You can add algaecide by following the instructions on the product label carefully. The exact quantity of product needed will vary according to the size of your pool and the level of concentration desired. Typically, you’ll need to pour the algaecide into your pool while the filter and pump are running. This will help to distribute the algaecide evenly throughout the pool and allow it to work effectively. It’s important to note that adding algaecide alone may not be enough to eliminate a severe black algae problem. Algaecide should be used as a supplement to other treatments, such as brushing and shocking the pool. In severe cases, it may be necessary to repeat the algaecide treatment multiple times to fully eliminate the black algae.
Quadruple Shock the Pool
For black algae, it’s recommended to use a quadruple shock, which means adding four times the normal amount of shock to your pool.
You can try using calcium hypochlorite shock, which comes in a powdered form. To use it, follow these steps:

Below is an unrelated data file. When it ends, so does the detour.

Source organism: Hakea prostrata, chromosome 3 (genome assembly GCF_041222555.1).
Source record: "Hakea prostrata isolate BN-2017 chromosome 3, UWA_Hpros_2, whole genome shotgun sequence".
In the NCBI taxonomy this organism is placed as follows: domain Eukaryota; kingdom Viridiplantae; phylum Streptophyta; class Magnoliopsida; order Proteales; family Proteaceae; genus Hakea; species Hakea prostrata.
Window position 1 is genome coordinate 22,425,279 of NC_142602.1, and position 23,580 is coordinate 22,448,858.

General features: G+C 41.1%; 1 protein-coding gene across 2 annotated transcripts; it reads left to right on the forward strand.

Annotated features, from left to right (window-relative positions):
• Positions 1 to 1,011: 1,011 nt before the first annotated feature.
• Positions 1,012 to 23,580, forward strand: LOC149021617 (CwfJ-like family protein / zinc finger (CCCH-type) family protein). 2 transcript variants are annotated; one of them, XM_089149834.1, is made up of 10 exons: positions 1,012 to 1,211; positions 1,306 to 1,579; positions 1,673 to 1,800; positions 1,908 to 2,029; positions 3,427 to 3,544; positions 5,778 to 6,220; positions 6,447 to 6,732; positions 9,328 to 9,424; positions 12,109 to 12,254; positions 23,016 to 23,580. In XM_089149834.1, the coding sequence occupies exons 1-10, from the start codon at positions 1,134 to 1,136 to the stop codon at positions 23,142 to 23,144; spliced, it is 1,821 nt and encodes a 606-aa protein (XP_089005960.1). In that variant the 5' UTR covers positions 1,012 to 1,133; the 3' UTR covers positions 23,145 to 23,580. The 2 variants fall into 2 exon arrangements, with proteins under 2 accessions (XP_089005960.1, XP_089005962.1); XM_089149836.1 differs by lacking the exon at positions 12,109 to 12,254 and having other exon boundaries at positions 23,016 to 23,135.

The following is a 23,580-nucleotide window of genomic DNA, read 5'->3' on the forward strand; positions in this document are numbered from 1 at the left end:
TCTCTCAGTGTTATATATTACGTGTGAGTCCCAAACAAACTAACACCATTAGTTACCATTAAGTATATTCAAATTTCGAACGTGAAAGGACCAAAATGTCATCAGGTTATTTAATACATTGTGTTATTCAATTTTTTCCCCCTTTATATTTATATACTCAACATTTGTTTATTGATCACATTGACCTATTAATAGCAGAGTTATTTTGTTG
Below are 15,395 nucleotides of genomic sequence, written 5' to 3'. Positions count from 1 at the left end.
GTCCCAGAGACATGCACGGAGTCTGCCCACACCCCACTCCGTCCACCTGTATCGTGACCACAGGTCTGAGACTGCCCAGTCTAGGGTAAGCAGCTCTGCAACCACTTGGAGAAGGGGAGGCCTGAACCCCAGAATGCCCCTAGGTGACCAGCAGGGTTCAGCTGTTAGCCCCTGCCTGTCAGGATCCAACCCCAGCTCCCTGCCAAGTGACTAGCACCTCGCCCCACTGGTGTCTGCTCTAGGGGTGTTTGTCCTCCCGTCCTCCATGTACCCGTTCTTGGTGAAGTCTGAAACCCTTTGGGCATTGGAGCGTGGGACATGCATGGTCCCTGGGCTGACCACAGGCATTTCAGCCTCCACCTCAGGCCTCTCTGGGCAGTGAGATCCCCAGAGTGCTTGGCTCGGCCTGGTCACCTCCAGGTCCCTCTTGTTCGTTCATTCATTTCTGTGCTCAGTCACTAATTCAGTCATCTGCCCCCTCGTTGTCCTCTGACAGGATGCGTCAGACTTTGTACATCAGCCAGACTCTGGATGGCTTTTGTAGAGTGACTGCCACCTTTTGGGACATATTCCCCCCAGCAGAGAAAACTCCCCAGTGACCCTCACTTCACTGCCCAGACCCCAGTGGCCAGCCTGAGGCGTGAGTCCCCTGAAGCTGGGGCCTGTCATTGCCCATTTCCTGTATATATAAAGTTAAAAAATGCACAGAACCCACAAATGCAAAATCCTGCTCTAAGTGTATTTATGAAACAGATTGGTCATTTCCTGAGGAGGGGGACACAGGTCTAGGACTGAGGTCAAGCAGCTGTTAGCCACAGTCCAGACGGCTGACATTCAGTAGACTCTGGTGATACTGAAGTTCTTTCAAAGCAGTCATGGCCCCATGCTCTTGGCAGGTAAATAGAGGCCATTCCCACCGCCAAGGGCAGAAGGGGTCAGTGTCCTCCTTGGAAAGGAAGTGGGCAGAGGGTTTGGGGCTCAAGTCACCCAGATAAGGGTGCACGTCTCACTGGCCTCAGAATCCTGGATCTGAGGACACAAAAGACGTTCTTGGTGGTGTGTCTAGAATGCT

Put on protective gloves and eyewear
Turn on the pool pump and filter
Test the pool water to ensure the pH and chlorine levels are within the recommended range.
Determine the amount of shock needed based on the size of your pool (refer to the product label for instructions)
Dissolve the shock in a bucket of water, following the instructions on the product label.
Slowly pour the shock mixture into the pool, focusing on areas with black algae spots. Use a pool brush to help distribute the shock evenly throughout the pool
Let the shock work its magic for several hours or overnight
Test the water again to ensure that the chlorine levels have returned to a safe level before swimming
It’s important to note that shocking your pool can be a strong chemical process, so always use caution and follow instructions carefully. After shocking, your pool may also need to be back washed, or the filter may need to be cleaned to remove any debris that has accumulated.
Repeat the Process, if need be
If there are still visible black algae spots in the pool, you can repeat the scrubbing process with the chlorine tablet and wire brush to remove any remaining traces. Once you’ve eliminated the black algae, be sure to continue regular pool